Does a hit song have to give 'em the old razzle dazzle in Chicago or join Meat Loaf in search of paradise by the dashboard light? Does Beyonce need to check on it, or can it simply walk the line to success with Johnny and June?
The mystery of what makes a hit has perplexed song writers and marketers as long as there has been popular music.
And in the end, the next hit song may be — like love — unpredictable.
But a new study has come up with an intriguing clue: People will select a song if they think others like it.
In other words, at least one key to musical success is the buzz, or bandwagon effect.
The same is true for books and other products, says Duncan J. Watts, an author of the study appearing in Friday's issue of the journal Science. "Successful things tend to be more successful," he says.
Once an author has a best seller, the next book he writes is likely to also become a best seller, and once a brand name has recognition it is more likely to do well.
It's unpredictableThe possibility that musical popularity may be unpredictable could, in a way, be comforting to music marketers, said Watts, a sociology professor at Columbia University.
"The fact they have such difficulty predicting what's going to be popular doesn't mean they are incompetent," he said. "There are all these stories of famous acts that weren't picked up by someone," he noted. "It's just inherently unpredictable."
"The (study) results are certainly consistent with the motivations for payola. ... Getting it out there and getting it on people's radar screens increases its likelihood of it becoming popular," said Watts. Payola involved marketers bribing disc jockeys to give their records more air time.
In their search for what makes a song a hit, Watts and colleagues Matthew J. Salganik and Peter Sheridan Dodds recruited 14,341 participants through a teenage interest Internet site, asking them to listen to music, which they were asked to rate from 1 to 5 and could then download. The researchers provided a selection of 48 songs by up-and-coming bands that the participants were unlikely to be familiar with. The music was selected from http://www.purevolume.com, a Web site where bands can create home pages and post their music for download.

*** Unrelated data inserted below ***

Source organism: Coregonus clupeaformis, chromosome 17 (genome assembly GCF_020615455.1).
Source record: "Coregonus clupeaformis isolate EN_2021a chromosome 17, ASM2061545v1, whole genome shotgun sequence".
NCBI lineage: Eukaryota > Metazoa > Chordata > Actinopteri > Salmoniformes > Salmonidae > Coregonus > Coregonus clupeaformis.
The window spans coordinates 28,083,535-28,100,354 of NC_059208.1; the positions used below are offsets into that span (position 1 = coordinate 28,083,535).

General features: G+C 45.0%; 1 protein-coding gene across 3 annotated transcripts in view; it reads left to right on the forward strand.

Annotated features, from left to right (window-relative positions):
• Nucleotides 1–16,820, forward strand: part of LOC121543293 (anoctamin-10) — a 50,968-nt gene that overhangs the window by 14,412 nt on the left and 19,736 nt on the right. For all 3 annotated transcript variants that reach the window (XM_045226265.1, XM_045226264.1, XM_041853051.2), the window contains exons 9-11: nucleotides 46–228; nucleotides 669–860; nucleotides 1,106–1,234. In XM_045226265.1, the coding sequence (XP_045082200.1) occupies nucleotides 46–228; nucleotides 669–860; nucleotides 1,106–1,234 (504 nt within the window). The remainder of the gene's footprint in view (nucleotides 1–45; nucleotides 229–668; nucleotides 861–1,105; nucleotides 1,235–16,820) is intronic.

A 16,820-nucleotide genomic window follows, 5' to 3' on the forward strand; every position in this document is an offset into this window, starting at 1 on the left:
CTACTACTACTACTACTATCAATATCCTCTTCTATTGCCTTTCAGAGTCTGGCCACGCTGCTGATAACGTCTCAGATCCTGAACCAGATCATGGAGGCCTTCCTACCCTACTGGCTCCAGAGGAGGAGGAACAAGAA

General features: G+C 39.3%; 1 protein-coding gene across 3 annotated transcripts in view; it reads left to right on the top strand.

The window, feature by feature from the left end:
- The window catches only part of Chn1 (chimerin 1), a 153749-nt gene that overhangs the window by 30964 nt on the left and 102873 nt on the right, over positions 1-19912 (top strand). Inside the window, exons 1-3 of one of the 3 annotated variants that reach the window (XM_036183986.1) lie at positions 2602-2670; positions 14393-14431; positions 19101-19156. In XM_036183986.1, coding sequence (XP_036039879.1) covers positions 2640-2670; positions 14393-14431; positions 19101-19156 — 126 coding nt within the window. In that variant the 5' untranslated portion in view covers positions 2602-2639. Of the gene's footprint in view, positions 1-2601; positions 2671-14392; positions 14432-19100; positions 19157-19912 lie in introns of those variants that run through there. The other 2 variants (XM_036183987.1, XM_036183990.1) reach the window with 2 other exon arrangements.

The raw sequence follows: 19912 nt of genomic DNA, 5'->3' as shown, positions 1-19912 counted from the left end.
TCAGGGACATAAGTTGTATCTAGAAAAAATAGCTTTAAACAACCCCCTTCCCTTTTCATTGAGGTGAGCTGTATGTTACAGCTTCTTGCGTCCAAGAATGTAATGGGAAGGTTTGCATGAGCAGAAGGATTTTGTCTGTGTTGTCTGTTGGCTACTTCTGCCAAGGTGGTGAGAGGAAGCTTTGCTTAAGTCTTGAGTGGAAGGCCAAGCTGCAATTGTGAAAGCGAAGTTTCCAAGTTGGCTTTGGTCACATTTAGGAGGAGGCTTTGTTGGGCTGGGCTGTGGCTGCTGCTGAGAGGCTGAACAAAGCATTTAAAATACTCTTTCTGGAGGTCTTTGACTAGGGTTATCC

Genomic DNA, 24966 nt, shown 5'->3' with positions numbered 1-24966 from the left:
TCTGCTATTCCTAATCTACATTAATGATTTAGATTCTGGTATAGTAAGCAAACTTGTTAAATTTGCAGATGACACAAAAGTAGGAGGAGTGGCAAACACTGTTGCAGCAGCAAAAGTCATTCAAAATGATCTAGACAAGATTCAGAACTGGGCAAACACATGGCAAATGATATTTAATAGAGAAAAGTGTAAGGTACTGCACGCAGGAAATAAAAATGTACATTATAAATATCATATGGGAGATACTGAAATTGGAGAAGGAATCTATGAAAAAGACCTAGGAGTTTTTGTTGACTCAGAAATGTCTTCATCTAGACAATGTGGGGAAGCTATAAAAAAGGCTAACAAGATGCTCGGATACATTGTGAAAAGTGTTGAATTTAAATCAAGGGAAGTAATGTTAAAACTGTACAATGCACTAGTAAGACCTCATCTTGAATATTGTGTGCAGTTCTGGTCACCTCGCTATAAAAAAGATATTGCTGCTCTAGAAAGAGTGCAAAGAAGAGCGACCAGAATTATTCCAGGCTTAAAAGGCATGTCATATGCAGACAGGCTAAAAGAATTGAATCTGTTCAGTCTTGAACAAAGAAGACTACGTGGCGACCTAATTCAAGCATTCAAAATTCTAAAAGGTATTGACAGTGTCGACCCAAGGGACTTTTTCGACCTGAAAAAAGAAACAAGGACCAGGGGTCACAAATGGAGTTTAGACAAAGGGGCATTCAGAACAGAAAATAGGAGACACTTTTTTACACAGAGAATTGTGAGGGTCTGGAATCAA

The study was done twice. Each time, young people were divided into groups, with about 1,400 of them in an "independent" group and about 700 in each of eight "social influence" groups.
In the independent group each participant was on his own, while those taking part in the social influence groups could see which songs others were choosing to download and keep.
The participants didn't all check out every one of the 48 songs, some listened to a few, some to many of them, Watts said.
Following the treadIn the social influence groups, once some songs started to be downloaded, others would try out those songs too, sort of the way a best seller list gets people to try out a new book, Watts commented.
In the independent group, with no guidance from others, each person had to make his own decision.
Some songs proved more popular than others, but not always the same ones that became popular in other groups.
"The best songs never do very badly, and the worst songs never do extremely well, but almost any other result is possible," the researchers concluded.
For example, the song "Lockdown" by 52metro was ranked near the middle — 26th — by participants in the independent group who had no knowledge of others' opinions. But in one of the social influence groups, it came in first, while in another the same song came in 40th out of 48.
"The findings are of considerable sociological importance," Peter Hedstrom of Oxford University in England said in a commentary on the study, saying that it provides added evidence that social influence is a major factor in explaining people's actions.
"Popular songs became more popular and unpopular songs became less popular when individuals influenced one another, and it became more difficult to predict which songs were to emerge as the most popular ones the more the individuals influenced one another," Hedstrom observed.
The study, "Experimental Study of Inequality and Unpredictability in an Artificial Cultural Market," was funded by the National Science Foundation, the McDonnell Foundation and Legg Mason Funds.